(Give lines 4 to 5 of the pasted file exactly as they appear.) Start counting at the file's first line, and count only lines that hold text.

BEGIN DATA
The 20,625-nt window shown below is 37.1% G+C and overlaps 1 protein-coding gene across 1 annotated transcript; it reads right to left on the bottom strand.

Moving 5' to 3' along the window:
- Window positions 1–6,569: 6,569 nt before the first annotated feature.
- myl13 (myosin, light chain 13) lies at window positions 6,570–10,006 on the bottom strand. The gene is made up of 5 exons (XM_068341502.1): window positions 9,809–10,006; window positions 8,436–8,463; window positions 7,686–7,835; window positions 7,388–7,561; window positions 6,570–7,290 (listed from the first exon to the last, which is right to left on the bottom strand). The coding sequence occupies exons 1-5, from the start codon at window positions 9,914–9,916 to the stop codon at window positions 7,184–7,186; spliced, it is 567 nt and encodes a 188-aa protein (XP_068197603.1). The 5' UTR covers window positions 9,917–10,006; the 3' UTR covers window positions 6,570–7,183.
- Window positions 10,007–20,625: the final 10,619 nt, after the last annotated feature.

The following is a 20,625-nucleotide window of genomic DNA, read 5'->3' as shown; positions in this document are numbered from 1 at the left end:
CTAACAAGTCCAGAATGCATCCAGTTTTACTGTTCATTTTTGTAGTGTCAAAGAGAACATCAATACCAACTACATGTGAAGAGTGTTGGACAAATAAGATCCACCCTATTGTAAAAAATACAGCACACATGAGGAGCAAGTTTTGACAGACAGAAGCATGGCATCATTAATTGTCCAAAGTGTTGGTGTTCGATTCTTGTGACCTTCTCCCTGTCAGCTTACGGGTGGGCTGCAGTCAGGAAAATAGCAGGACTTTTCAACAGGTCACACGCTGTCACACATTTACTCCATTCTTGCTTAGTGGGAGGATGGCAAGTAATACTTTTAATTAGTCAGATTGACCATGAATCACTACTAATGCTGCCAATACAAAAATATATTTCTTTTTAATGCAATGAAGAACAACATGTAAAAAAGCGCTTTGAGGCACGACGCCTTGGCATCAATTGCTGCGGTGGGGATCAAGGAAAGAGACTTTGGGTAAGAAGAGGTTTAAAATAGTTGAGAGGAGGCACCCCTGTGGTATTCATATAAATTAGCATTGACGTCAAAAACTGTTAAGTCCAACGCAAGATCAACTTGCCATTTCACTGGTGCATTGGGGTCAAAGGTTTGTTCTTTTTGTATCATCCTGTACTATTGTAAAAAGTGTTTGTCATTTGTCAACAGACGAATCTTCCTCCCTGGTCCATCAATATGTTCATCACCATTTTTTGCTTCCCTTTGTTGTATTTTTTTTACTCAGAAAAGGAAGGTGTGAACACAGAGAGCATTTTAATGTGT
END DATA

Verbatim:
- myl13 (myosin, light chain 13) lies at window positions 6,570–10,006 on the bottom strand. The gene is made up of 5 exons (XM_068341502.1): window positions 9,809–10,006; window positions 8,436–8,463; window positions 7,686–7,835; window positions 7,388–7,561; window positions 6,570–7,290 (listed from the first exon to the last, which is right to left on the bottom strand). The coding sequence occupies exons 1-5, from the start codon at window positions 9,914–9,916 to the stop codon at window positions 7,184–7,186; spliced, it is 567 nt and encodes a 188-aa protein (XP_068197603.1). The 5' UTR covers window positions 9,917–10,006; the 3' UTR covers window positions 6,570–7,183.
- Window positions 10,007–20,625: the final 10,619 nt, after the last annotated feature.